WHEN CIVIL LIBERTIES advocates discuss the dangers of new policing technologies, they often point to sci-fi films like “RoboCop” and “Minority Report” as cautionary tales. In “RoboCop,” a massive corporation purchases Detroit’s entire police department. After one of its officers gets fatally shot on duty, the company sees an opportunity to save on labor costs by reanimating the officer’s body with sleek weapons, predictive analytics, facial recognition, and the ability to record and transmit live video.Although intended as a grim allegory of the pitfalls of relying on untested, proprietary algorithms to make lethal force decisions, “RoboCop” has long been taken by corporations as a roadmap. And no company has been better poised than Taser International, the world’s largest police body camera vendor, to turn the film’s ironic vision into an earnest reality.In 2010, Taser’s longtime vice president Steve Tuttle “proudly predicted” to GQ that once police can search a crowd for outstanding warrants using real-time face recognition, “every cop will be RoboCop.” Now Taser has announced that it will provide any police department in the nation with free body cameras, along with a year of free “data storage, training, and support.” The company’s goal is not just to corner the camera market, but to dramatically increase the video streaming into its servers.
Daily Archives: May 4, 2017
Italian surgeon Professor Sergio Canavero has claimed that brains that have been cryogenically frozen could be “woken up” and transplanted into donor bodies within the next three years.The Telegraph reports that Professor Sergio Canavero, the director of the Turin Advanced Neuromodulation Group, plans to carry out the first human head transplant within the next ten months and will then focus his attention on brain transplants. Canavero believes that if his research is successful, frozen brains could be thawed and placed within a donor body, bringing them back to consciousness.Hundreds of people have been cryogenically frozen in the hopes of being woken at a later date, many of them suffering from illnesses which they hope will be cured by the time they are thawed. Many experts don’t believe that organs such as the brain can be thawed without damage, but Canavero believes the first frozen head could soon be brought back to life.In an interview with the German magazine Ooom, Canavero said that he plans to bring back some of the patients frozen by the Alcor Life Extension Foundation which is based in Arizona.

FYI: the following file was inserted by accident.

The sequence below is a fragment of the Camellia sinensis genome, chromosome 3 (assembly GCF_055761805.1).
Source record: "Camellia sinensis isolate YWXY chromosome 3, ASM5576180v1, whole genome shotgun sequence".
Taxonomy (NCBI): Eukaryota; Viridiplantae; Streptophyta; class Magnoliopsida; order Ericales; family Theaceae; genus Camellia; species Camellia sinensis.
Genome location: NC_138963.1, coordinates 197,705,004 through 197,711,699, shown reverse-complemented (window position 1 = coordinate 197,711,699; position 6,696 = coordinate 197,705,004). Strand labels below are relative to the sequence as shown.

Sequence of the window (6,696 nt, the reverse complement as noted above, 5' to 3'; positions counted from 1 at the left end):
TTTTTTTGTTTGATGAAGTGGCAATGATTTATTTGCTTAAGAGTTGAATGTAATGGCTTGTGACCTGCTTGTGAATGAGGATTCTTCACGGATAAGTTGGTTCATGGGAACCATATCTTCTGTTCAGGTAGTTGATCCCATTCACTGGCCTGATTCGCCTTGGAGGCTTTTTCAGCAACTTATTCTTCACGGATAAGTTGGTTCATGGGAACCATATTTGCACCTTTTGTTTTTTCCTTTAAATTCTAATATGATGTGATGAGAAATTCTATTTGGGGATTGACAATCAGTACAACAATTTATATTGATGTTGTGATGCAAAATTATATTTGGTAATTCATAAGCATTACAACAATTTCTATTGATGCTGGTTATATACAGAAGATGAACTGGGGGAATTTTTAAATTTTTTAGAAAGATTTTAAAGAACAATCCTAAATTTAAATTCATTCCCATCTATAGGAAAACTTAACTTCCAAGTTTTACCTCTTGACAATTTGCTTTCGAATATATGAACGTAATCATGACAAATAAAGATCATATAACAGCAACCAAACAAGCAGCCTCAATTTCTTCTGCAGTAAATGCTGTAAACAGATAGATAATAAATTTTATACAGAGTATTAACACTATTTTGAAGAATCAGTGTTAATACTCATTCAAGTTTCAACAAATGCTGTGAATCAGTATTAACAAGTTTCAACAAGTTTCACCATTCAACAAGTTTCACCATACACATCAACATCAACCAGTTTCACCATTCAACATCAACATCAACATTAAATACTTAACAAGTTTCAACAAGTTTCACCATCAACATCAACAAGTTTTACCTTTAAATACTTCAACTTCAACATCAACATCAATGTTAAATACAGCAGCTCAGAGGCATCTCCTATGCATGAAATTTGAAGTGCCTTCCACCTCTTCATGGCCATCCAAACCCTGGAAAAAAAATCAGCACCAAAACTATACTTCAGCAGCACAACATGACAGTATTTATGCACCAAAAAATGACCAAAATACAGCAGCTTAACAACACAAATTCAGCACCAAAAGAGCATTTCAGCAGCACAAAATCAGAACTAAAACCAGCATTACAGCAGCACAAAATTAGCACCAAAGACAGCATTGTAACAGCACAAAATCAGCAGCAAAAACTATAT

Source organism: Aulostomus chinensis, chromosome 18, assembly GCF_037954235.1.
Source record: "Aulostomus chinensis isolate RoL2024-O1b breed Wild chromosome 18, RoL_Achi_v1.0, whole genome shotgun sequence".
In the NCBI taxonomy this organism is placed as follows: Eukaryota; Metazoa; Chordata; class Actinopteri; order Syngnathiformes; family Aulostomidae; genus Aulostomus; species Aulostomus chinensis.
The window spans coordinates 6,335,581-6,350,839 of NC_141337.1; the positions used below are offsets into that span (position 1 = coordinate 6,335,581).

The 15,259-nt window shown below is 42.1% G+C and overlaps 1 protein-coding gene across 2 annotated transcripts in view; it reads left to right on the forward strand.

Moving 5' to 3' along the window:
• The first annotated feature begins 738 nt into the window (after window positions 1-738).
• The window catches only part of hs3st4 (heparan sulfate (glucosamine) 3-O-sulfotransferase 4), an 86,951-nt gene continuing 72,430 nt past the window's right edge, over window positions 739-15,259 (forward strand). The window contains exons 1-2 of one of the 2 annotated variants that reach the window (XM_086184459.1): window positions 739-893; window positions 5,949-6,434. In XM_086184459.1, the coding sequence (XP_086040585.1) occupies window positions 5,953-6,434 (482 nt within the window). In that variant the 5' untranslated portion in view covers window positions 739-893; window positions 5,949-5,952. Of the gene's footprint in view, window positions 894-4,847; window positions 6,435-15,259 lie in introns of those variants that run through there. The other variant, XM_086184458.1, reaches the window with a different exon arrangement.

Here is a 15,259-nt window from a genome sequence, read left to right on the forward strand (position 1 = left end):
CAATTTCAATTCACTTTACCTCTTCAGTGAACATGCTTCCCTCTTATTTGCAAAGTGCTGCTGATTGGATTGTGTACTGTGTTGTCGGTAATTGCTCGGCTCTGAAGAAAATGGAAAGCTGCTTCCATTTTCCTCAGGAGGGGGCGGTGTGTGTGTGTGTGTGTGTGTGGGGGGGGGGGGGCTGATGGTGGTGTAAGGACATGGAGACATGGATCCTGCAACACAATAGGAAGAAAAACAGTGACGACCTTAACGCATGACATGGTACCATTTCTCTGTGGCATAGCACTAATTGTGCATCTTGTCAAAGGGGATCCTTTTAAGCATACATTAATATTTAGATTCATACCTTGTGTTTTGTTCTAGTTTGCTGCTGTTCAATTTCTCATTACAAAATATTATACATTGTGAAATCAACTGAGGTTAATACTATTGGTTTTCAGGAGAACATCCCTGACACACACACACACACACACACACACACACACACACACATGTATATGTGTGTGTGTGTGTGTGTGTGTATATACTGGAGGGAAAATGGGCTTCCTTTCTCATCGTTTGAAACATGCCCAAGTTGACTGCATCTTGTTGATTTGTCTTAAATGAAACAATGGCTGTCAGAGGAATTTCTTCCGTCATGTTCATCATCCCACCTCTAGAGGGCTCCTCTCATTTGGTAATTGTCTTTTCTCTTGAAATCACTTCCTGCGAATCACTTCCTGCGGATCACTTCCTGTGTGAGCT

High beams, lower battery, on, off, play, pause, risk of electric shock and fragile: handle with care — what do these have in common? Most of the symbols you see on appliances, automobiles and other gadgets made since the mid-1970s can be traced back to a single document.Screenshot via the ISO OBPPublished by the International Electrotechnical Commission, ISO 7000 / IEC 60417 (aka “graphical symbols for use on equipment”) appears at a glance to be as dense and technical as it sounds. Yet icons featured in the collection are designed to be simple and universal — a modern hieroglyphic system for the whole world. These standardized graphics were made to be understood across languages and cultures. Some (like play, pause and stop) predate the set and were simply gathered into it while others were designed specifically for inclusion.